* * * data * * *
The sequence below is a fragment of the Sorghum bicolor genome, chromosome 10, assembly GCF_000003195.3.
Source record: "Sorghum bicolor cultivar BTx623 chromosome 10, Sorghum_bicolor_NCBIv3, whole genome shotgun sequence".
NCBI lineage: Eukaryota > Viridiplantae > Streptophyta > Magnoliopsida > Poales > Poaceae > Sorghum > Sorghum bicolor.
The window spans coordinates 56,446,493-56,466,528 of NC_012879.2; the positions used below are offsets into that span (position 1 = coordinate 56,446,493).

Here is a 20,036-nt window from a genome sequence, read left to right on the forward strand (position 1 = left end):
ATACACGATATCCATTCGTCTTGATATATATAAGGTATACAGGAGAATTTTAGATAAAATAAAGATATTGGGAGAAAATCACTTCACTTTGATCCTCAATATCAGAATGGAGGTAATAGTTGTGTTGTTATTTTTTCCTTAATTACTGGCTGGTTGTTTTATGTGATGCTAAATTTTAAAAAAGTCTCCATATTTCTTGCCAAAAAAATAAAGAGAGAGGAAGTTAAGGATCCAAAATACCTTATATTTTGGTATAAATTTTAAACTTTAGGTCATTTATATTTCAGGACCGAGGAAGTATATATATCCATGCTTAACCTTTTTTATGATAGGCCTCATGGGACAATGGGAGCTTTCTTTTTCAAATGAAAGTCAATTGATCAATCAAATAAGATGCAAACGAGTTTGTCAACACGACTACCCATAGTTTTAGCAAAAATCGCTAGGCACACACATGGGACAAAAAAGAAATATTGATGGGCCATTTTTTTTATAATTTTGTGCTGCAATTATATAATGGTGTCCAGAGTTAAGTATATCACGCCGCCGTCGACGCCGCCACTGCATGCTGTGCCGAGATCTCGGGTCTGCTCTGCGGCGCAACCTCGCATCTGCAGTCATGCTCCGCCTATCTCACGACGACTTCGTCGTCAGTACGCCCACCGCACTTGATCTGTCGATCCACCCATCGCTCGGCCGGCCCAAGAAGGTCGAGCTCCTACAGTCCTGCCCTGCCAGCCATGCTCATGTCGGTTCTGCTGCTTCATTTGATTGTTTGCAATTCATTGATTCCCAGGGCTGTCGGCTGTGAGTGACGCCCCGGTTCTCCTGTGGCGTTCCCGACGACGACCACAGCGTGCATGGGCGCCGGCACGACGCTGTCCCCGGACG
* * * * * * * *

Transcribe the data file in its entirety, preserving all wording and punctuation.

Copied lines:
The sequence below is a fragment of the Sorghum bicolor genome, chromosome 10, assembly GCF_000003195.3.
Source record: "Sorghum bicolor cultivar BTx623 chromosome 10, Sorghum_bicolor_NCBIv3, whole genome shotgun sequence".
NCBI lineage: Eukaryota > Viridiplantae > Streptophyta > Magnoliopsida > Poales > Poaceae > Sorghum > Sorghum bicolor.
The window spans coordinates 56,446,493-56,466,528 of NC_012879.2; the positions used below are offsets into that span (position 1 = coordinate 56,446,493).

Here is a 20,036-nt window from a genome sequence, read left to right on the forward strand (position 1 = left end):
ATACACGATATCCATTCGTCTTGATATATATAAGGTATACAGGAGAATTTTAGATAAAATAAAGATATTGGGAGAAAATCACTTCACTTTGATCCTCAATATCAGAATGGAGGTAATAGTTGTGTTGTTATTTTTTCCTTAATTACTGGCTGGTTGTTTTATGTGATGCTAAATTTTAAAAAAGTCTCCATATTTCTTGCCAAAAAAATAAAGAGAGAGGAAGTTAAGGATCCAAAATACCTTATATTTTGGTATAAATTTTAAACTTTAGGTCATTTATATTTCAGGACCGAGGAAGTATATATATCCATGCTTAACCTTTTTTATGATAGGCCTCATGGGACAATGGGAGCTTTCTTTTTCAAATGAAAGTCAATTGATCAATCAAATAAGATGCAAACGAGTTTGTCAACACGACTACCCATAGTTTTAGCAAAAATCGCTAGGCACACACATGGGACAAAAAAGAAATATTGATGGGCCATTTTTTTTATAATTTTGTGCTGCAATTATATAATGGTGTCCAGAGTTAAGTATATCACGCCGCCGTCGACGCCGCCACTGCATGCTGTGCCGAGATCTCGGGTCTGCTCTGCGGCGCAACCTCGCATCTGCAGTCATGCTCCGCCTATCTCACGACGACTTCGTCGTCAGTACGCCCACCGCACTTGATCTGTCGATCCACCCATCGCTCGGCCGGCCCAAGAAGGTCGAGCTCCTACAGTCCTGCCCTGCCAGCCATGCTCATGTCGGTTCTGCTGCTTCATTTGATTGTTTGCAATTCATTGATTCCCAGGGCTGTCGGCTGTGAGTGACGCCCCGGTTCTCCTGTGGCGTTCCCGACGACGACCACAGCGTGCATGGGCGCCGGCACGACGCTGTCCCCGGACG